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Will, born 1974


Will, 33 is mixed race. He was born in Hartlepool and brought up in Grimsby in Lincolnshire. He moved to Birmingham in 1995 when he was 21 to be in a larger more diverse city with a gay scene. He talks about coming out and being homophobically attacked and abused on several occasions. This led to his involvement with the Birmingham Police Forum and he describes their work.


Religion - Catholicism - 10
Schooldays - 10
Coming out to family - 30+40
Being outed - 80
Coming out at work - 80
First gay feelings - 20
Moving to Birmingham - 50
The gay scene - 60
Birmingham Police Forum - 100
London Pride - 110
Homophobic Abuse - 70 40 80
Civil Partnerships - 90
Black people's attitude to gays 70
Labour Party - 90
Gay rights - 90, 110

10 School days

"My school days were quite rough, I went to a Catholic primary and secondary school, it was impossible to be gay as Catholics teach homosexuality is not normal. I had to keep my sexuality a secret all through my school days, which was really difficult; it was an oppressive, horrible time. I also got no proper gay sex education, which is bad."

20 Realising I was gay

"I realised I was gay about 14, that rush of hormones when you hit puberty. I started fancying guys and thought I would grow out of it. It's a bit weird; you get all these feelings and are not sure."

30 Coming out to family

"I came out aged about 19 (1993), to my mother for the first time. I made a half hearted comment saying I was gay, when she was going on about me getting a girlfriend. My mother was not happy about it from what I can remember."

40 Attacked aged 21 and coming out

"Unfortunately when I was 21 (1995) I was attacked by a guy, it really traumatised me. I came back to stay with my parents and I told them I was gay".

50 Moving to Birmingham

"I moved to Birmingham to be in a bigger city, in Grimsby there was no gay life. A big city is a new place where no one knows me and I can be myself".

60 Going on the gay scene

"I went out on the scene on my own (1995). Sometimes you don't know what to expect. I was not scared. It was liberating and refreshing as you were on a scene where you could be yourself and in an all male environment, I felt very comfortable."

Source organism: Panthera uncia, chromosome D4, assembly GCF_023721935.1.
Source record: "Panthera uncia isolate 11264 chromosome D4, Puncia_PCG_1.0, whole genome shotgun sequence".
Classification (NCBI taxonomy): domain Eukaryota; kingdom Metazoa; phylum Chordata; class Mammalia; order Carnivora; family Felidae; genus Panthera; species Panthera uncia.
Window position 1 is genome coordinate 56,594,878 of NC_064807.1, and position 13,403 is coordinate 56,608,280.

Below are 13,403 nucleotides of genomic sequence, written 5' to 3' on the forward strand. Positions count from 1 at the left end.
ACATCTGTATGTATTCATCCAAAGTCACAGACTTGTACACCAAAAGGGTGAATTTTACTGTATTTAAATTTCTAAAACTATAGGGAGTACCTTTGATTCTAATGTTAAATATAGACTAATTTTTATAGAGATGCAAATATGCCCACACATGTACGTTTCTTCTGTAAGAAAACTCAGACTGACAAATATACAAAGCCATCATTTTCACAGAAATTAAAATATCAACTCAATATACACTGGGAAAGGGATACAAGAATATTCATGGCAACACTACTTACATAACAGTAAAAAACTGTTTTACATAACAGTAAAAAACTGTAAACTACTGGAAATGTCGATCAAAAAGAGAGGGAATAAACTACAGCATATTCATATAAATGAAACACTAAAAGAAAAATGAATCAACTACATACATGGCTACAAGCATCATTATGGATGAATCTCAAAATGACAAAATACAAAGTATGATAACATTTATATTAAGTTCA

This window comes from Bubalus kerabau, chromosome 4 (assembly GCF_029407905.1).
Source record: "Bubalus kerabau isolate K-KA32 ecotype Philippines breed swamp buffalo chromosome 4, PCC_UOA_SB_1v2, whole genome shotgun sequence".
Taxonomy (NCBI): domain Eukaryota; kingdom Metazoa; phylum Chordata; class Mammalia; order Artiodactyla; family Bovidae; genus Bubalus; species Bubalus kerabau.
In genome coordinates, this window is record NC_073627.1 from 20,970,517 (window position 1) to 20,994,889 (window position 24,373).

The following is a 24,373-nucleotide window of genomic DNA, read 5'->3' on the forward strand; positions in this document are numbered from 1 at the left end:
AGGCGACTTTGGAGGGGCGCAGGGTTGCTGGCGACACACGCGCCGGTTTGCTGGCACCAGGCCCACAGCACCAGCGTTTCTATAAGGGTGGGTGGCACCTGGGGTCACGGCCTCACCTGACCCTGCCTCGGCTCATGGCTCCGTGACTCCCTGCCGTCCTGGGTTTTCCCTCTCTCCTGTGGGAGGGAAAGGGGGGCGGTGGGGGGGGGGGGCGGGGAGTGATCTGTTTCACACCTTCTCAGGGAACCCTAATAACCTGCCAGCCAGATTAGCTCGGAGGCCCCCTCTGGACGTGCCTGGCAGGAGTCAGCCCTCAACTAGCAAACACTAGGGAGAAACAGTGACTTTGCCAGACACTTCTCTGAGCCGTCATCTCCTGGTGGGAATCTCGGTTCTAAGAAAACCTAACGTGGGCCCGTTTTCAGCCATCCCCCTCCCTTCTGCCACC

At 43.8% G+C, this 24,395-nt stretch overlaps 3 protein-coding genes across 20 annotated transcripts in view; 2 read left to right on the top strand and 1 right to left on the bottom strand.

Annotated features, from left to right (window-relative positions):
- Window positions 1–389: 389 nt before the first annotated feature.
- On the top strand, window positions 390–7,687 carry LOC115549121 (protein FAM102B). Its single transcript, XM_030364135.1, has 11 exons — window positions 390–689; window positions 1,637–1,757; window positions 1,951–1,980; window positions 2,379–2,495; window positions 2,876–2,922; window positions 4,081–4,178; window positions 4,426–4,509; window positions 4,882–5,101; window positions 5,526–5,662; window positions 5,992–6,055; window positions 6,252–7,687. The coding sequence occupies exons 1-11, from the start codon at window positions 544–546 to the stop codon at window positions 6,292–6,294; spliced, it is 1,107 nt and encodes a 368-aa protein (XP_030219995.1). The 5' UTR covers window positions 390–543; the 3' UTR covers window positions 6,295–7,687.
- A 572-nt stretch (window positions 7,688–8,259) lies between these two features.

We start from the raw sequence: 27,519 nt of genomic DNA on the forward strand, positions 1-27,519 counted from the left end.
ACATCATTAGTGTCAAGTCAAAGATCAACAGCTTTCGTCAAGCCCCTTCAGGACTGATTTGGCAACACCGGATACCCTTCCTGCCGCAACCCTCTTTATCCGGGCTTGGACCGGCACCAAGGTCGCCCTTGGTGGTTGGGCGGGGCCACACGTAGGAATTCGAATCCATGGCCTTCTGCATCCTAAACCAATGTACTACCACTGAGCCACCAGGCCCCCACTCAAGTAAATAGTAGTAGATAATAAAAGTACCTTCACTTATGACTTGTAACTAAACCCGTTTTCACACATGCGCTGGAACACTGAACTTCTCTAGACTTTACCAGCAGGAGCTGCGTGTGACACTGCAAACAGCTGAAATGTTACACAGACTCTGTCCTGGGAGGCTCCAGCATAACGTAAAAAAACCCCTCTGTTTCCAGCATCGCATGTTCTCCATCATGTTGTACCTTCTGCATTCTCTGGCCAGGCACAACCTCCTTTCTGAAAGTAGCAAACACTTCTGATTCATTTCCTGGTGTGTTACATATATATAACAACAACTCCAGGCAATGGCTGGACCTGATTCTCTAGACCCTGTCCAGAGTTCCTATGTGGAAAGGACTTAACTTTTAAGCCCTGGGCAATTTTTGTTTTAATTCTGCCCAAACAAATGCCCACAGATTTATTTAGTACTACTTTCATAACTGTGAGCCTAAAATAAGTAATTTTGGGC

70 Homophobia from black youths

Will (who is mixed race) talks about the homophobia he has experienced from black people. "To be honest the only homophobia I've experienced has been from black youths, they are the ones that hate the fact gay people exist and they verbalise that hatred, it's to do with culture and religion. I'm not saying everyone but a lot of the people I have come across, they say there is no such thing as gay and men should not be gay, maybe I got it because I am mixed race myself 'How can a mixed race guy be gay?' and they see it only as white thing."

Will discusses his feelings while being homophobically abused "It was horrible, I'm not the only person who's been through it, it's very, very stressful, you are scared to go out and you don't know what to do. The people abusing you are bullies and the only way to deal with them is go to the Council and the police".The first time he was abused, in 1995 aged 21, Will did not know you could go to the police and suffered the abuse. The second time he was more educated about his rights. "I'd heard the police had powers, they came round and interviewed the person abusing me and it stopped."

80 Being outed at work

"Coming out at work was something I felt I had to do, I'd come out to my parents and it was like a next phase. This is who I am I don't want to go under a false pretence. I did not know who to do, what was the best way, in the end I just dropped a hint to someone. In the end it was in a totally unexpected way, there was a guy at work who was quite bolshie and supposedly straight, a ladies' man and he actually outed me. He found out and when I came in to do a shift I went to the canteen and he shouted 'Oh hiya homosexual', in front of everyone, I just froze. The supervisor told him it was really out of order. I was so angry. I took it up with my manager and nothing was done, she was quite homophobic as well." (1990s)

90 Civil Partnerships

"I feel the Labour Party have done a lot to improve gay people's lives. Civil partnerships are brilliant giving people an equal standing in society for the first time in history."

100 Birmingham Police Forum

"Birmingham Police Forum is a group that is run by LGBT people who work with the police, they look at safety issues in the gay village and other things such as, homophobic crimes in the village and across the city, cottaging and men selling sex. There is a crime report every month. I went to them when I experienced homophobic abuse where I'm living now (Edgbaston) and they were helpful, that's how I became involved with them."

110 London Pride march

Will walked with a Stonewall placard on a London Pride march and found this was brilliant making a statement, this was the best thing he's done in his life. "Gay people have been treated as second class and gone through so much; the struggles of gay people should not be forgotten".